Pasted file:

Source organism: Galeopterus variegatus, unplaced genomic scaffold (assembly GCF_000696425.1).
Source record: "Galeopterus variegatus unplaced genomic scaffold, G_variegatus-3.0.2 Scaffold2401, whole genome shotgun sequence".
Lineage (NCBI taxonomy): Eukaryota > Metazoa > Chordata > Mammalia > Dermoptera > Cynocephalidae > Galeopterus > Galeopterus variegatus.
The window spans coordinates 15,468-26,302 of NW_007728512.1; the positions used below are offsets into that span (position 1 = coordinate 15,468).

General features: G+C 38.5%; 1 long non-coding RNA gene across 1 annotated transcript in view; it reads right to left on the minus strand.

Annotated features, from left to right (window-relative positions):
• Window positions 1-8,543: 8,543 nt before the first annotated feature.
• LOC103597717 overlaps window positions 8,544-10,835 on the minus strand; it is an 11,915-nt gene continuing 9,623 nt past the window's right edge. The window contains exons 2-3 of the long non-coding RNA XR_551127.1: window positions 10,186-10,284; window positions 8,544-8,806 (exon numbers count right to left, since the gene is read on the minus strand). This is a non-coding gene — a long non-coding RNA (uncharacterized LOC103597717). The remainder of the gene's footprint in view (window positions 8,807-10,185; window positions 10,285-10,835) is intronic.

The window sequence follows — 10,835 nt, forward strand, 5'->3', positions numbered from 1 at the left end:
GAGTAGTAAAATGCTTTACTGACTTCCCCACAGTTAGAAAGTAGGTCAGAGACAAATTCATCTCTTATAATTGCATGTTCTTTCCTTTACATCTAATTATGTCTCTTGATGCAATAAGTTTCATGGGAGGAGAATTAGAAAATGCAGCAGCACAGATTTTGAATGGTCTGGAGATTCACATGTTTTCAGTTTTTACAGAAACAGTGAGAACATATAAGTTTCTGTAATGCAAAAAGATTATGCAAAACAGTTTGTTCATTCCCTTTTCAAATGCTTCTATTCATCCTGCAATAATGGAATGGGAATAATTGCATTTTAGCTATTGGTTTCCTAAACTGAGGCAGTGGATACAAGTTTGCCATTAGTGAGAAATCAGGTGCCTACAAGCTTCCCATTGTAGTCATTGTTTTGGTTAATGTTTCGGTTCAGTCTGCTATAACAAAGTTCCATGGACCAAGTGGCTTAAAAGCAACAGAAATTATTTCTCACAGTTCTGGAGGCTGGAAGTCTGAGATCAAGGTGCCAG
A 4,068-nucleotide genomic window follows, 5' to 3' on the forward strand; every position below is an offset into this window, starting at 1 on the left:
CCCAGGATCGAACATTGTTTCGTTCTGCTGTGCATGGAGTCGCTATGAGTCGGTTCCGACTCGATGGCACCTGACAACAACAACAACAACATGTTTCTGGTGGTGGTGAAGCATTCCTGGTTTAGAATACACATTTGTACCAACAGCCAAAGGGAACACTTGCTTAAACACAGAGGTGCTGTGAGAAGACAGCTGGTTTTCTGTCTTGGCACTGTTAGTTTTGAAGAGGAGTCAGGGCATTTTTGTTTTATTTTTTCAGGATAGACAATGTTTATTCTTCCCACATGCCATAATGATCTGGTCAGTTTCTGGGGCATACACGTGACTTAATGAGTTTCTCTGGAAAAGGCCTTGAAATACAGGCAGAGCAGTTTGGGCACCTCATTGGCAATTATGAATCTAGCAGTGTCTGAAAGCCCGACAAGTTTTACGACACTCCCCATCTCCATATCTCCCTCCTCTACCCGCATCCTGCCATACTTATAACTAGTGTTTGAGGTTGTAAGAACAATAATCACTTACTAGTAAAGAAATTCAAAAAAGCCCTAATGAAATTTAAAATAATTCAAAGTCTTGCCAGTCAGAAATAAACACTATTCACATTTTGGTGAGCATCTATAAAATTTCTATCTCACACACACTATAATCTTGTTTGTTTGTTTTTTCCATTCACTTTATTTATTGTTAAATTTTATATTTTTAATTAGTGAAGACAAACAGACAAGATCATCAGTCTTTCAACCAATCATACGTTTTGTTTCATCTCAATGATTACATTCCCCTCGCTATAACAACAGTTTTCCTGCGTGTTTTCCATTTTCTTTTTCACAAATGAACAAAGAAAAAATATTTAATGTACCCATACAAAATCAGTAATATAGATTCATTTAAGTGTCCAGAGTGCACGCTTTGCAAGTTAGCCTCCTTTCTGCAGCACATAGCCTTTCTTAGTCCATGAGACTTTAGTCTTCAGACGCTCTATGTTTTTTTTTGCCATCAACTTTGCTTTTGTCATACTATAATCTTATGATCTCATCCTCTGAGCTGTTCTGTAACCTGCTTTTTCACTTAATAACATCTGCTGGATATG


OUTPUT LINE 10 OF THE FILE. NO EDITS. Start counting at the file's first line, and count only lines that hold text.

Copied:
GAGTAGTAAAATGCTTTACTGACTTCCCCACAGTTAGAAAGTAGGTCAGAGACAAATTCATCTCTTATAATTGCATGTTCTTTCCTTTACATCTAATTATGTCTCTTGATGCAATAAGTTTCATGGGAGGAGAATTAGAAAATGCAGCAGCACAGATTTTGAATGGTCTGGAGATTCACATGTTTTCAGTTTTTACAGAAACAGTGAGAACATATAAGTTTCTGTAATGCAAAAAGATTATGCAAAACAGTTTGTTCATTCCCTTTTCAAATGCTTCTATTCATCCTGCAATAATGGAATGGGAATAATTGCATTTTAGCTATTGGTTTCCTAAACTGAGGCAGTGGATACAAGTTTGCCATTAGTGAGAAATCAGGTGCCTACAAGCTTCCCATTGTAGTCATTGTTTTGGTTAATGTTTCGGTTCAGTCTGCTATAACAAAGTTCCATGGACCAAGTGGCTTAAAAGCAACAGAAATTATTTCTCACAGTTCTGGAGGCTGGAAGTCTGAGATCAAGGTGCCAG